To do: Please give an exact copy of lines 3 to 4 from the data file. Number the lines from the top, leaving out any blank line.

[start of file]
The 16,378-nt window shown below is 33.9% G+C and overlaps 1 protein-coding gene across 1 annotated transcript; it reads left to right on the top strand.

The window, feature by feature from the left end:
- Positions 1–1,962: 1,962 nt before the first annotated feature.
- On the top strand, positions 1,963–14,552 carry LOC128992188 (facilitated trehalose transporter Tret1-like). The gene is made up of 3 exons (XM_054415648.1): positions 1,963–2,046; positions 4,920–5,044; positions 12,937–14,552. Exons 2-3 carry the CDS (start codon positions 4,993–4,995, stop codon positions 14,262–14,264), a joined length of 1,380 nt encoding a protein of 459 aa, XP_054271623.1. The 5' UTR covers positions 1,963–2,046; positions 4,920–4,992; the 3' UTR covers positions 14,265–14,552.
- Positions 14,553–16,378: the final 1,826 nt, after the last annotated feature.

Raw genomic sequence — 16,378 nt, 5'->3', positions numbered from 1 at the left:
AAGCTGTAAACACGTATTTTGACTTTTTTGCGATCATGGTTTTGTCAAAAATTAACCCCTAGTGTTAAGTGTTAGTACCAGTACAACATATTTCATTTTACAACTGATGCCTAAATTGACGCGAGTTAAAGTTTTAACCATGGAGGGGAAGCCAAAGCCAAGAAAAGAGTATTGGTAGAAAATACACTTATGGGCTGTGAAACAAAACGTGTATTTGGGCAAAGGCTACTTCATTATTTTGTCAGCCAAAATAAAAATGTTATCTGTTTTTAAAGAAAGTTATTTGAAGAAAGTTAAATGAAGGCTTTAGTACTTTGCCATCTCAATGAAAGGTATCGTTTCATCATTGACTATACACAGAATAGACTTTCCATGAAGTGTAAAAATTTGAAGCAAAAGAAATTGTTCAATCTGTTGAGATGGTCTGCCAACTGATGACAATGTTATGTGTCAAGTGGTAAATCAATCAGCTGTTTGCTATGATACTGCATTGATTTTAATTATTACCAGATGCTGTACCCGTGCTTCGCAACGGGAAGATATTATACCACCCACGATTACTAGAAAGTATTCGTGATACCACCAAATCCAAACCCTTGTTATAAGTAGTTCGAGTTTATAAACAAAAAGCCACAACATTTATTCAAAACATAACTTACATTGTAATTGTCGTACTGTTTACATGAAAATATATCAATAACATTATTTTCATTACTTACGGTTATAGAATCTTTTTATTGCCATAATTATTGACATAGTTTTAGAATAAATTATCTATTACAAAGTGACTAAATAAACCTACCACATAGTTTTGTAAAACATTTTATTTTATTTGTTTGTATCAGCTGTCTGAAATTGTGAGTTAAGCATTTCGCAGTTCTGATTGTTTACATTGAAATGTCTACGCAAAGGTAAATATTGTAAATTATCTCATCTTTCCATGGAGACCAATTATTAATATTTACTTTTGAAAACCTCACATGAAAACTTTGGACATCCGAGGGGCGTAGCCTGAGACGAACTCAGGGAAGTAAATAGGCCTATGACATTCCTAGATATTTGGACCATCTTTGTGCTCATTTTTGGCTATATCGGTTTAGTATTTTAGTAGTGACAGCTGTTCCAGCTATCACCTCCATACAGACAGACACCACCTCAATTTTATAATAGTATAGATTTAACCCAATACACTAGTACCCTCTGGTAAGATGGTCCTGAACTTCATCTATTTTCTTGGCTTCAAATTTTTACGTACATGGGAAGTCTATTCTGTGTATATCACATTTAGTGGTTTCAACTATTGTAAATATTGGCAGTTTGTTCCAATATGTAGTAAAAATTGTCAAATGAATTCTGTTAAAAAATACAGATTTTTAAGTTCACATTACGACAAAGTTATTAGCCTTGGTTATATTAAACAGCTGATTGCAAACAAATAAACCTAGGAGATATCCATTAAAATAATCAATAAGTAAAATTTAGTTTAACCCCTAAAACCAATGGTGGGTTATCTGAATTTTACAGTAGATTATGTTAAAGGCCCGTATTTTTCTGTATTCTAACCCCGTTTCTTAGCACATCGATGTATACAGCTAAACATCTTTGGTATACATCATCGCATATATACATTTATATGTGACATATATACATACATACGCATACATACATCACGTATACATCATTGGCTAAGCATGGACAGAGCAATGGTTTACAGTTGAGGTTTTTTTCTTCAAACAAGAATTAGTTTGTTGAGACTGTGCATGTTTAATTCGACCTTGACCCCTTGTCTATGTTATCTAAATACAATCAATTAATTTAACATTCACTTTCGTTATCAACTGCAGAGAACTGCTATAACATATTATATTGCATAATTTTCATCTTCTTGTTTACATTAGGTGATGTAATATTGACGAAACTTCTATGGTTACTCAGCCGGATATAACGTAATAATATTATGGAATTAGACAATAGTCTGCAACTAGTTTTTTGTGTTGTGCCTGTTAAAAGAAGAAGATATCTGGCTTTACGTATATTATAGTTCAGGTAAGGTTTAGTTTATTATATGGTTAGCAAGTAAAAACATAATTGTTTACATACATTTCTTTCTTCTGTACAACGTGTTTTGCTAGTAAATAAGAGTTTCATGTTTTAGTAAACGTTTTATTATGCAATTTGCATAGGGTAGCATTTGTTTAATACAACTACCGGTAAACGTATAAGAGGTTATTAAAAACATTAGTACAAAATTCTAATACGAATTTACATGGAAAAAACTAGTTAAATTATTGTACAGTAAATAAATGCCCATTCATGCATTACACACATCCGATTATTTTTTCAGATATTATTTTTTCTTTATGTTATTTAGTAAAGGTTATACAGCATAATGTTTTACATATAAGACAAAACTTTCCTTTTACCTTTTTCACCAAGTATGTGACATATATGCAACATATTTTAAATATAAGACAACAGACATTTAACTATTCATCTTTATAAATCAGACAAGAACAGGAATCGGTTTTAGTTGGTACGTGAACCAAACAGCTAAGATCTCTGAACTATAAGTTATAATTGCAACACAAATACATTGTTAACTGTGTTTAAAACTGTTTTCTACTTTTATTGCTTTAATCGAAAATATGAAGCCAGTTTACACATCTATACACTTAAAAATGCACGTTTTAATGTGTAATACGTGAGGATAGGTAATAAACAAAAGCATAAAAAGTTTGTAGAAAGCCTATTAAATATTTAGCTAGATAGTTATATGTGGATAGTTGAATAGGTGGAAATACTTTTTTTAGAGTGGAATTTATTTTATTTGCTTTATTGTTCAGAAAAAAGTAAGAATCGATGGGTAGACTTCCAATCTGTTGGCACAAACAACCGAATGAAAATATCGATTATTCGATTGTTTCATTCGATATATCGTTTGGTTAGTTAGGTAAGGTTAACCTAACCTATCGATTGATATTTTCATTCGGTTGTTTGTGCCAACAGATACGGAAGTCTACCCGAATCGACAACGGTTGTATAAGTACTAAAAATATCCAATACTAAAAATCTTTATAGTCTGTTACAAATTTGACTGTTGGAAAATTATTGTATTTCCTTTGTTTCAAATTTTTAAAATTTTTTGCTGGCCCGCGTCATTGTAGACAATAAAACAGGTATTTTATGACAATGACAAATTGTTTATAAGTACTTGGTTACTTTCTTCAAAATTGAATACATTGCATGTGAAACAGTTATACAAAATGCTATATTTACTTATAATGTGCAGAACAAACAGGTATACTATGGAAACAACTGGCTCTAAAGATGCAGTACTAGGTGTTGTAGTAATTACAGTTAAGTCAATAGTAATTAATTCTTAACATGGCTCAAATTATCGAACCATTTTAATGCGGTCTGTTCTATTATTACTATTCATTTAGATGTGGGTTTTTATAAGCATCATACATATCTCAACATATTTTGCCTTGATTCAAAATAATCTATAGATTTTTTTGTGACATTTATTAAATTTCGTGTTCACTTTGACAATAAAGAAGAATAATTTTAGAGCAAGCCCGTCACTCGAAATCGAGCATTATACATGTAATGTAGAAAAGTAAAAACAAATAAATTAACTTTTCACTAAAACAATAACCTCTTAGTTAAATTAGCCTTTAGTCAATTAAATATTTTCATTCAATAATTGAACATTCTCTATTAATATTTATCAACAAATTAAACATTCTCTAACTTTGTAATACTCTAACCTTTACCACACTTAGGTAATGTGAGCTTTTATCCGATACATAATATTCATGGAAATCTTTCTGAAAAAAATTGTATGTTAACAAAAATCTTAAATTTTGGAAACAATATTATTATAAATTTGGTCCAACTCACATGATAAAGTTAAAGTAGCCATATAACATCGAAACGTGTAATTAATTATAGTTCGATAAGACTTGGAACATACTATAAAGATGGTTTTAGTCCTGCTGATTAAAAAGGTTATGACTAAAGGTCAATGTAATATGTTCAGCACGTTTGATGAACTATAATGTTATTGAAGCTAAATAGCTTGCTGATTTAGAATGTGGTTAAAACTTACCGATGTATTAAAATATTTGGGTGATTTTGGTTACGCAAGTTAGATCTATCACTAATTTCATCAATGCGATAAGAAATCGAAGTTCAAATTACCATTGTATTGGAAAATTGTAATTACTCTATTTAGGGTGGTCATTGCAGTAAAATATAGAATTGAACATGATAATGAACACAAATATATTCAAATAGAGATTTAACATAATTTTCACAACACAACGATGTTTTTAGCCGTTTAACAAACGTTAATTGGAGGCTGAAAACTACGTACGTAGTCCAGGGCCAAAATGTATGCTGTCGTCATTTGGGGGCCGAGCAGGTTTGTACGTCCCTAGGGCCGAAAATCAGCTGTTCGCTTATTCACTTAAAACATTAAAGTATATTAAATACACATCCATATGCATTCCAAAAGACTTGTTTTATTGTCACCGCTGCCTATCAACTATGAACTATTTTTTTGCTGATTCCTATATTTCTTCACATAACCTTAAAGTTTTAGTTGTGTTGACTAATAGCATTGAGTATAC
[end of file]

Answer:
- Positions 1–1,962: 1,962 nt before the first annotated feature.
- On the top strand, positions 1,963–14,552 carry LOC128992188 (facilitated trehalose transporter Tret1-like). The gene is made up of 3 exons (XM_054415648.1): positions 1,963–2,046; positions 4,920–5,044; positions 12,937–14,552. Exons 2-3 carry the CDS (start codon positions 4,993–4,995, stop codon positions 14,262–14,264), a joined length of 1,380 nt encoding a protein of 459 aa, XP_054271623.1. The 5' UTR covers positions 1,963–2,046; positions 4,920–4,992; the 3' UTR covers positions 14,265–14,552.